Saturday, April 18, 2015

M-PESA's Homecoming

This weekend, Safaricom is moving their servers, which were in Germany, to Kenya. They've been harping this on their social channels as #mpesacomeshome. From their press release:
Early last year, we announced plans to migrate the M-PESA platform to Kenya. We can now confirm that faster transactions, improved stability and added functionality on M-PESA is a dream coming to life: M-PESA is coming home!
Here is what you will enjoy from the new M-PESA system:
  • Enhanced system stability due to reduced points of failure
  • Ability to enjoy more products and services on the platform
  • Faster resolution of system outages due to local support
  • Higher transaction processing capability
  • Easier integration into M-PESA for third parties
  • Leverages global best practice in technology security, business continuity and redundancy
  • Instant monitoring of systems
  • Enhanced stability translates to reduced downtimes for subscribers
We are on track to bring the system home by this weekend...
I don't know how this benefits anyone other than Safaricom. They claim that it will increase transaction times but I think it'll just be shaving a couple of milliseconds of the time. There's not been a complaint on that front as far as I know.

There has been a quiet hope amongst developers that this may lead to the much fabled M-PESA API allowing simpler  monetisation of apps built for the local market but Safaricom has been playing coy with timelines so I'm not holding my breath on that.

Speaking of monetisation using mobile money, there's one cool solution, a work around really, called chowder. More on that in a future post. Peace!!!

Monday, April 13, 2015

Universal Service Fund

The Universal Service Fund, created by The Kenya Information Communications Amendment Act 2009 (KICA 2009) and the Kenya Information and Communications Regulations 2010 (KICR US&A 2010), was to create a fund that would compliment the commercial roll-out of communications infrastructure.

The objectives of the Universal Service Fund as provided in the Kenya Information and Communications Regulations 2010, Universal Access and Service include:
  1. Promote communications infrastructure and services rollout in rural, remote and under-served areas 
  2. Ensure availability of communication services to Persons with Disabilities, women and other vulnerable groups.
  3. Support the development of capacity building in ICTs and technological
  4. Support expansion of communication services to schools, health facilities
    and other organizations serving public needs and
  5. Facilitate development of and access to a wide range of local and relevant
The Universal Service Fund is primarily financed by mandatory contributions from licensed operators which provide services in the various communications market segments, with provisions for complementary financing from other sources.
The fund now has apparently has 3.4 billion shillings contributed to it by telecommunications firms and now those firms want the fund audited and represention on the  Universal Service Advisory Council, which manages the fund. From the Nation:
The money has, however, not been put to use and some of the contentious issues they had raised with CA are yet to be addressed.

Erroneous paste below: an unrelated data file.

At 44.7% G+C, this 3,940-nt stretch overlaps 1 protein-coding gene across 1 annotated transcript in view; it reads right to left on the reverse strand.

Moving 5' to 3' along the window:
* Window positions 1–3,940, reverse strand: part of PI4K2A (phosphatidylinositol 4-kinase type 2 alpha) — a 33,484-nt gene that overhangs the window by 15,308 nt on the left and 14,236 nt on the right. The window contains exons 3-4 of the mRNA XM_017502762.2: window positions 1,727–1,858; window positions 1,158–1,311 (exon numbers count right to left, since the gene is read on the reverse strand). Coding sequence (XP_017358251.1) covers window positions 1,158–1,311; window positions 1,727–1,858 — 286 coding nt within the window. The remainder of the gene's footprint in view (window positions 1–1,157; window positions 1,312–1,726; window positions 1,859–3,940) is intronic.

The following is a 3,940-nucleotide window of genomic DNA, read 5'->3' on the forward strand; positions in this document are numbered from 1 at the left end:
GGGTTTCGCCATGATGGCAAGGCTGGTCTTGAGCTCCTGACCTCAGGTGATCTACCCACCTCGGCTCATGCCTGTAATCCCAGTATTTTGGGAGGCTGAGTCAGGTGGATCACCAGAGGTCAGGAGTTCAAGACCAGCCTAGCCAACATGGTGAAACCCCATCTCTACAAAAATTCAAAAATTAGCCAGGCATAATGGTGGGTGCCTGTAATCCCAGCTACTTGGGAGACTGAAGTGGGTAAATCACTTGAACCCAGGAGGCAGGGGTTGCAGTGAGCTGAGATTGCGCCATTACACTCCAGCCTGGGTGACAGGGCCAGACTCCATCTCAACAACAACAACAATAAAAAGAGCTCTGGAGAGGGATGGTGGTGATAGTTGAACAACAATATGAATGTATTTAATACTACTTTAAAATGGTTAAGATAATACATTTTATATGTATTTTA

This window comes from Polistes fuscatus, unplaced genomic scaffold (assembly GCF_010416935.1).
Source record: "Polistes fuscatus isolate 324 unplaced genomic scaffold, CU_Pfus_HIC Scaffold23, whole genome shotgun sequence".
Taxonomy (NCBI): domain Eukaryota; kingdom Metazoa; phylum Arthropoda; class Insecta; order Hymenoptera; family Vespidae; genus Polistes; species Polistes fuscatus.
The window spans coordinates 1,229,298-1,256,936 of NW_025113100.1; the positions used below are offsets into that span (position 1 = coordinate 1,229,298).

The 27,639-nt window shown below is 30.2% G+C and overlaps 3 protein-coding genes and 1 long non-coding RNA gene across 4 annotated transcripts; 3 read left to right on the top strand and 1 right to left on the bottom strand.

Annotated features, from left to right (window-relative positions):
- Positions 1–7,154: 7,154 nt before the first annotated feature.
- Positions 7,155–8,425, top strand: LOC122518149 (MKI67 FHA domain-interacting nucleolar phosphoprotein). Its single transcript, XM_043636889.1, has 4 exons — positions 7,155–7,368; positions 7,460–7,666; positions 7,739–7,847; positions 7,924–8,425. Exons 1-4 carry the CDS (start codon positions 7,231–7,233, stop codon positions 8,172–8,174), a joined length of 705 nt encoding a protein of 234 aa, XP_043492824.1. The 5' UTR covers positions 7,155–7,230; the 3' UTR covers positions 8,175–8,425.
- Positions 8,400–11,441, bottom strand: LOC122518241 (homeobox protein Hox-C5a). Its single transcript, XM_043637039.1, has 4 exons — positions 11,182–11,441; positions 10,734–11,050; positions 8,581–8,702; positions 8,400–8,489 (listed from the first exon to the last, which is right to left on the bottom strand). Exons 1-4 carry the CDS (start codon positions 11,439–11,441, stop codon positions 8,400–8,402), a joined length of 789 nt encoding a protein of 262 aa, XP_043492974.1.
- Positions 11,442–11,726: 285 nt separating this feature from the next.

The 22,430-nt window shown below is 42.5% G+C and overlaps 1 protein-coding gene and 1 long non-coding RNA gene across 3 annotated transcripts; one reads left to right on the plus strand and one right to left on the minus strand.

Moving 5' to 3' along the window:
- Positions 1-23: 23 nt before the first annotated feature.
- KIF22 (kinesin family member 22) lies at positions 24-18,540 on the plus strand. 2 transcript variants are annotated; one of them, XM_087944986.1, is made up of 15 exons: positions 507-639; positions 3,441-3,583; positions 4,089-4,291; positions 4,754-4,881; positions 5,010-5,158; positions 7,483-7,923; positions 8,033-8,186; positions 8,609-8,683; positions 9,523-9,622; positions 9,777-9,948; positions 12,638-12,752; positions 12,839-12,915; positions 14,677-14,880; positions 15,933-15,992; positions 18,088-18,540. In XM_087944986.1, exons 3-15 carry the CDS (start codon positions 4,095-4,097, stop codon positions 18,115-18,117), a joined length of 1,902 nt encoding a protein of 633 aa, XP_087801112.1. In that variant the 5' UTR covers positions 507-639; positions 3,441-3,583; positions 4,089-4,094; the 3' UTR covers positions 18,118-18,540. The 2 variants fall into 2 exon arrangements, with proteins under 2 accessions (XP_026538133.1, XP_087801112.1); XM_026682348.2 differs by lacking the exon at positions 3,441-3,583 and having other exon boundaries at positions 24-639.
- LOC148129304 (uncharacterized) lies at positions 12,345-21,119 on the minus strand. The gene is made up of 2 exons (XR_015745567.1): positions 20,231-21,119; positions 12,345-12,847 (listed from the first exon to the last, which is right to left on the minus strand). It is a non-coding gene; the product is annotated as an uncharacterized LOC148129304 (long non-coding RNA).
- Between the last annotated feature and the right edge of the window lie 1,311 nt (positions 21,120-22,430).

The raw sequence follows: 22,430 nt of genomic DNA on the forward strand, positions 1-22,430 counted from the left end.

“We have not yet been updated on the issue of having private auditors for this fund including the status of a new access gap study,” Tespok Chief Executive Officer Fiona Asonga said in a statement to the Nation yesterday.
I think it's fair that they want to audits on the fund, something that their own framework says should happen. From section 3.2 and 3.3:
The Commission shall ensure that utilization of the Fund is transparent to the public, and subject to independent audit.
The Commission shall have custody of the account books, cheque books, securities, investment instruments and other documents and papers pertaining to the Fund and the Fund Account. The books of accounts of the Fund shall be always open for inspection by the members of the Universal Service Advisory Council and the Licensees.
The Licensees here are the telecommunications firms mentioned in the article. The Communications Authourity should give them access to all the books and accounts so they can audit them. As for the representation on the USAC, I would suggest the CA gives them two seats on the board, which currently consists of a mix of technologist and non technical people which I think is a good balance. Peace!!

Friday, March 27, 2015

Will Collymore's Contract be Renewed.

Bob Collymore's contract is up for renewal in 4 months, and he's yet to hear from the board, of which he's a part of, whether he's coming back. From the Business Daily:
Safaricom chief executive Bob Collymore has not heard from the company’s board of directors about the renewal of his employment contract, which expires in four months’ time. 
Mr Collymore’s contract ends in August, having been extended for two years in 2013. There is a strong expectation it will be renewed again in the absence of any overt succession planning.
I wonder what the board is waiting for on this. Everyone agrees that since Collymore took over, the company has only moved from strength to strength, particularly in non-voice/sms revenue.

Perhaps it has something to do with this: